“It is 50% fruit and 50% winemaking, but it all must start with a terroir that includes both of these,” Daniel replied.
He spent 8 years searching the world for the perfect spot.
Once he saw the yellow limestone-based calcareous soil of Daou Mountain at 2,200 feet, he knew he had the soil of Bordeaux and the climate of Napa. This perfect soil also allows one to responsibly dry farm. The limestone can absorb and release moisture as necessary to ensure the fruit has sufficient water.
Additionally, Daou Mountain has fewer days over 100 degrees vs Paso, Napa and matches temperatures found in Bordeaux and Saint Helena. Other factors that add to Daou’s prowess are 18-inch tall cordons. Cordons are the top part of the vine. Having 18-inch cordons permits canopies to grow up to 4 feet providing shade to shield grape berries from sunburn.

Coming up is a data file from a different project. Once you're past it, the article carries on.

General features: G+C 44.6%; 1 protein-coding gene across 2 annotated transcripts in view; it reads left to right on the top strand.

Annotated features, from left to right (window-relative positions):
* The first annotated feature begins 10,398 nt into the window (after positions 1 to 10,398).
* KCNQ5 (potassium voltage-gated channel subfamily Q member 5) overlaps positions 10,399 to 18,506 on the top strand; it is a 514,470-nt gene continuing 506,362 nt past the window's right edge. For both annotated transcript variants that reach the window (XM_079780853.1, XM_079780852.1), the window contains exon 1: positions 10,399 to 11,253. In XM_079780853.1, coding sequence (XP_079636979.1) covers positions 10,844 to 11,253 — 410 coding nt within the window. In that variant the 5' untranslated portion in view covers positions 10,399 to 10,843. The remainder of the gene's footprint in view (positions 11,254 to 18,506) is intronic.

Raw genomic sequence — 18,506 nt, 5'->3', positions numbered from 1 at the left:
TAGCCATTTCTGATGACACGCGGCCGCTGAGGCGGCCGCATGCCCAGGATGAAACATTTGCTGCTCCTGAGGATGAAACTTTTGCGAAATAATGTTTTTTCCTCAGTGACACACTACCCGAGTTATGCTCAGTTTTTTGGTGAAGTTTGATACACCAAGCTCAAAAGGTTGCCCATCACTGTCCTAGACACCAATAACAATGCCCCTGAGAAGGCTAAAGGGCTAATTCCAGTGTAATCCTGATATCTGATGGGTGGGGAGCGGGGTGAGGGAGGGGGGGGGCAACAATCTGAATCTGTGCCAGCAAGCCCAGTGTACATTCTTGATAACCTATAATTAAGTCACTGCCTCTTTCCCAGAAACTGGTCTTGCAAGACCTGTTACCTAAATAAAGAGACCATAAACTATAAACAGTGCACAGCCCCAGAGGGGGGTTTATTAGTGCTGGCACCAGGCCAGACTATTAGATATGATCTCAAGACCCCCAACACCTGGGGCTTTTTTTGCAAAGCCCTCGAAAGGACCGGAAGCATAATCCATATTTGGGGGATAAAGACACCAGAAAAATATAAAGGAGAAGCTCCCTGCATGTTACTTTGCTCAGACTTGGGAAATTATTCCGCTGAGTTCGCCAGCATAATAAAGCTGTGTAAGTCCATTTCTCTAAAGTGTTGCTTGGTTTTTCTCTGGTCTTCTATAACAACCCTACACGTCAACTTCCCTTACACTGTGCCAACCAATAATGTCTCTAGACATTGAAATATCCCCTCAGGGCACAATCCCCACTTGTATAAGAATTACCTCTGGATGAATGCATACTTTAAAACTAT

“We mainly use 6 x 2 vine density where rows are planted 6 feet apart with 2 feet in between vines,” Daniel said. “This produces about 3,600 vines per acre resulting in high amounts of clusters that can be dropped so that the only fruit remaining is the same ripeness.”
Frank and I learned that having out-of-balance ripeness requires additives to “doctor” the wine. Other factors include using only free-run juice and oak staves that are weathered outside at Daou Mountain so that the oak absorbs the terroir before construction and toasting.